2. Unnecessary Gear Changes
The control module controls a large portion of the transmission in vehicles with automatic transmissions. Your automobile will shift into gear at the incorrect moment if there is a transmission issue.
Another sign that your automobile can exhibit is when it abruptly goes into neutral while you’re driving. Since they can result in serious accidents at high speeds, these issues are typically quite dangerous.
3. Problems with Higher Gear Shifting
Have you ever observed that it can be difficult to change into a higher gear? You attempt to go up from second to third, but something seems to be working against you. This indicates that there is a transmission issue that needs to be resolved right away.
A comparable issue with an automatic transmission may manifest with a somewhat different symptom. When it is time for the transmission to change to a higher gear, you could occasionally find that nothing happens.
Although the RPM keeps rising, the transmission does not change into a higher gear. When this occurs, it only denotes that the transmission control module is malfunctioning. Allowing such issues to persist will result in far more serious issues and drain your finances.
4. Problems with Lower Gear Shifting
Similar to issues with changing to a higher gear, issues with changing to a lower gear are indicative of issues with the transmission module.
On a one-lane road, you spot a brief window of opportunity to pass the driver in front. You must downshift to gain acceleration, but you encounter some obstruction that prevents you from downshifting effectively. This is a red flag that the transmission is malfunctioning.
When downshifting, an automatic gearbox, such as a transmission control module Mazda 3, might also experience problems. The transmission control module should ideally downshift the gear automatically when you slow down.
However, this does not always occur, and this may indicate issues with the transmission control module.
This needs to be examined because it could pose a serious problem.
5. Having Trouble Shifting from Gears
Being stuck in one gear is a very unexpected and uncommon circumstance. When the transmission module experiences significant issues and glitches, this occasionally occurs.
If the gear gets stuck in the first or second, it can be dangerous, but most of the time it merely causes some little pain.
If the gear is stuck in any of the two, it is simple to move the car into the drive; however, if the gear is stuck in a higher gear, you might not be able to move the automobile to the service station.
6. Prolonged Shifting
Transmission shifting delay is a very typical issue that affects many older vehicles. Shifting delay is essentially when the gear shifts to an upper or lower gear more slowly than usual.
As you are driving, especially when going uphill, this might lead to many issues. You will lose speed rather than gain it if you delay changing gears.
A Mercedes Benz transmission by Leoiii6382 / CC BY 4.0. In automobiles with automatic gearboxes, the control module oversees a sizable amount of the transmission. A gearbox problem will cause your car to change into gear when it shouldn’t.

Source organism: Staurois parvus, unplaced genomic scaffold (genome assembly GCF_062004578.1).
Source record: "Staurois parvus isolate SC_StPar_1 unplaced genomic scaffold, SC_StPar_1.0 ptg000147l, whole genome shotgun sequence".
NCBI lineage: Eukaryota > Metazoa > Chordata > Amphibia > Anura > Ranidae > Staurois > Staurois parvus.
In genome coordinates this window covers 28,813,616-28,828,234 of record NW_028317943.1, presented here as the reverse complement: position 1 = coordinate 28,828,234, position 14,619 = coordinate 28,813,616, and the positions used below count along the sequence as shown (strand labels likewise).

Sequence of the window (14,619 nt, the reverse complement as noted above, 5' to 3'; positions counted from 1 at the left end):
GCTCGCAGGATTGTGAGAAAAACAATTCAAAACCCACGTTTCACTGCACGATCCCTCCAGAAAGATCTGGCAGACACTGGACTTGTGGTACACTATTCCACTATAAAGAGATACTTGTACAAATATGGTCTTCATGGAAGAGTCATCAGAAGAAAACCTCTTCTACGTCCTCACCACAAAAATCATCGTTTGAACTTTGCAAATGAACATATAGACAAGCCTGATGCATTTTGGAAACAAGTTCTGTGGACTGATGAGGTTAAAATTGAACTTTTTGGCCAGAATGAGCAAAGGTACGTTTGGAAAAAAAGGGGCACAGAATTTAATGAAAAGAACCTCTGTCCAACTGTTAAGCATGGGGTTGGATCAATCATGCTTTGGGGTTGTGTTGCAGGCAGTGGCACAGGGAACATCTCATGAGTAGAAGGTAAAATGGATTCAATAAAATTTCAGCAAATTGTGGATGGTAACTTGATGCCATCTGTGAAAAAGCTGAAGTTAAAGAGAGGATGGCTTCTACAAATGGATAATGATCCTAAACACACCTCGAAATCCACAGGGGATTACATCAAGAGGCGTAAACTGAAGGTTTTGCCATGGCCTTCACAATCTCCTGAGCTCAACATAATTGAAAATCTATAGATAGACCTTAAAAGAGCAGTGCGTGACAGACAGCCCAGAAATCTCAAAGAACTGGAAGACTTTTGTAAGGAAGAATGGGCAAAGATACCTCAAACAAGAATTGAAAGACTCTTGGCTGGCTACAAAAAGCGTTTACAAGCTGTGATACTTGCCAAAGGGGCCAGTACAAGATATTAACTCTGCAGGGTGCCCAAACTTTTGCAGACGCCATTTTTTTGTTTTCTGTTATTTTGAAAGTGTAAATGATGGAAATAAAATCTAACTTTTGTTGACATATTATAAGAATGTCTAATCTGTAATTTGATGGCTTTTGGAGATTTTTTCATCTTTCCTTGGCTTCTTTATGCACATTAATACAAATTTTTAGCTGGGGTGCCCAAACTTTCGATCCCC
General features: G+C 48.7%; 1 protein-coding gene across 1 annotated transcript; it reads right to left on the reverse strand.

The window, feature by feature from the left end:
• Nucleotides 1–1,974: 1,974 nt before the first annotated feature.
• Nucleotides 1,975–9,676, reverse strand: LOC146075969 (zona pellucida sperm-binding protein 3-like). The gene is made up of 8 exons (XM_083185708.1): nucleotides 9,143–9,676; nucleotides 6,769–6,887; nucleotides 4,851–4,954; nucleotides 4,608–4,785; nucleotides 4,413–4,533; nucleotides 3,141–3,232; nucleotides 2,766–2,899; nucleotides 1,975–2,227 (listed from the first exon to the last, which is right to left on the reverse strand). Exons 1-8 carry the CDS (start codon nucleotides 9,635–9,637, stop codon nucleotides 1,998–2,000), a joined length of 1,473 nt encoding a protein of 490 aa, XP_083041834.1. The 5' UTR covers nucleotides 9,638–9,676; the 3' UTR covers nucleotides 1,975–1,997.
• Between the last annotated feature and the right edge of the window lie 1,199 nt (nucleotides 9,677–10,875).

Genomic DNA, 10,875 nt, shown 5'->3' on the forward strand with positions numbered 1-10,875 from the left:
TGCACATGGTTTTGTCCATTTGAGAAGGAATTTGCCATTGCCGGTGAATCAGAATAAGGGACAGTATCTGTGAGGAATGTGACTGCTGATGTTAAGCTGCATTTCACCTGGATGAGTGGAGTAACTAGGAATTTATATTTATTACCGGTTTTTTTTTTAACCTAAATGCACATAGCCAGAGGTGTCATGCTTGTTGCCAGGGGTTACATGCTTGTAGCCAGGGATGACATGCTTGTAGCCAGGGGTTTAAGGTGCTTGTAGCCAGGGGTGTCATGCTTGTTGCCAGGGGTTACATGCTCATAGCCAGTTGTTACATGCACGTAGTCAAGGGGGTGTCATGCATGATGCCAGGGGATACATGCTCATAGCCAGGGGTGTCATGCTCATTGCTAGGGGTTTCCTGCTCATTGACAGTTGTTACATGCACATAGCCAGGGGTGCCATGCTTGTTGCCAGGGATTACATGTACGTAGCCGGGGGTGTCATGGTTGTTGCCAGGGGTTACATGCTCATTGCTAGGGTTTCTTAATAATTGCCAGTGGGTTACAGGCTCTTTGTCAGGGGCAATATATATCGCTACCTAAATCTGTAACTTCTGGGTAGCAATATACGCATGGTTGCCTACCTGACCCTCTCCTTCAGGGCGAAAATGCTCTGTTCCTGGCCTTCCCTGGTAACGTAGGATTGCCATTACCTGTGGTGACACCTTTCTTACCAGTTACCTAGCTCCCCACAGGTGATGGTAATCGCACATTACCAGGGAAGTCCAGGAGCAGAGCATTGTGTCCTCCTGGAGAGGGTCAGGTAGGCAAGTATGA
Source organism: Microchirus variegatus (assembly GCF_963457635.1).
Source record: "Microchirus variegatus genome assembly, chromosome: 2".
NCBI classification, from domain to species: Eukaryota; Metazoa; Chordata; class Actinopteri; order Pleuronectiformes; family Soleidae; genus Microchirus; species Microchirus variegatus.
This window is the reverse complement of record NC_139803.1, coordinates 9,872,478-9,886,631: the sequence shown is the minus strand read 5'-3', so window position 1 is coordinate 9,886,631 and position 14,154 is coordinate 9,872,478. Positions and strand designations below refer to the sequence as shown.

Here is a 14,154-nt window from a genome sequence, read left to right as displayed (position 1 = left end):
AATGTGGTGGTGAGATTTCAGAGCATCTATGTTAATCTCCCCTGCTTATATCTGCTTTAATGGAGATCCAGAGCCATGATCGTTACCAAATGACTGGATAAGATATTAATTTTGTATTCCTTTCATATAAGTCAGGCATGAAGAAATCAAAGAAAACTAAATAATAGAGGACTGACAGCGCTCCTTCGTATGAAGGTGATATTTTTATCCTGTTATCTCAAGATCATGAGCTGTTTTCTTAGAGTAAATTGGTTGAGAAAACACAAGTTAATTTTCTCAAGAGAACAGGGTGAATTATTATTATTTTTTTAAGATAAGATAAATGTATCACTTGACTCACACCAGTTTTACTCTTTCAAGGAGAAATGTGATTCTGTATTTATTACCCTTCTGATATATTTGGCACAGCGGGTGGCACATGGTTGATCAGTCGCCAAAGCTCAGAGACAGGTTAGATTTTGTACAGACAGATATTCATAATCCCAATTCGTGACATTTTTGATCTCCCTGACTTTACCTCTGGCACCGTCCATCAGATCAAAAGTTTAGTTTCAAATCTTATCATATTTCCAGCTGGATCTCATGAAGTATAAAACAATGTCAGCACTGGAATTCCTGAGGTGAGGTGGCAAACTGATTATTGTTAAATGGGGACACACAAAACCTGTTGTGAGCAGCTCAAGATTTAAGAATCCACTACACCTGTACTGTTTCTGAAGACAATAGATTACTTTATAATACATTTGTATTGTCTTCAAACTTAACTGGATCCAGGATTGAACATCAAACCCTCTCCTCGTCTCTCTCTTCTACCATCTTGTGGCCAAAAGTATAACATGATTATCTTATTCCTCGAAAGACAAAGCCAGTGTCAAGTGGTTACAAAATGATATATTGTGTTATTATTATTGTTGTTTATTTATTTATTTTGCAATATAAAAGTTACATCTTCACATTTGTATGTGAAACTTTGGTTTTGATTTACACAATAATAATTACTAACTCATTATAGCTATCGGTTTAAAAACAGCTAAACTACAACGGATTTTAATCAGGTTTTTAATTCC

It also gets dangerous when you are attempting to pass a car and accelerate, but the car does not follow through due to the delay. You should always take the delay issue seriously and get it addressed as soon as you can because it might lead to major consequences.
7. Low Fuel Efficiency
Although it is neither the most significant nor the most deadly transmission control issue that exists, there is still a problem.
In the modern world, fuel economy is extremely important because, in the first place, poor fuel economy means paying more money, and, in the second place, the world is rapidly running out of fuel. As a result, a car with poor fuel economy is thought to be harmful to the environment.
8. Excess Accumulation of Transmission Heat
There are several causes for transmission overheating, including a faulty TCM. The transmission becomes stuck in a lower gear when pulling big weights or accelerating quickly to higher speeds.
As a transmission overheats, the parts and the transmission oil become less effective, which could lead to more issues. Have a skilled transmission technician inspect the TCM and change the transmission oil.
9. Reduced Level of Transmission Fluid
Erratic shifting may be brought on by low transmission fluid. Increases in RPM during shifts, grinding noises, shifting that is irregular, and slipping in and out of gear are all symptoms. These signs may indicate that the transmission fluid is low.
Look under your automobile for unmistakable indications of fluid leaks. Due to the transmission having to work harder with less fluid, you might also notice it overheating by smelling burning. To prevent major harm to the internal transmission components, always stop.
10. Slipping Transmission Gear
When your transmission shifts gears while you’re moving quickly, the transmission can revert to the lower gear, which is an indication of transmission or gear slippage. Possible causes include low transmission oil or a broken transmission control module.
Avoid operating the vehicle over extended distances, while hauling big goods, or up inclines. Slipping gears could prevent acceleration to highway speeds, creating a hazardous situation on the highway with other higher-speed traffic. Internal transmission parts can potentially be harmed.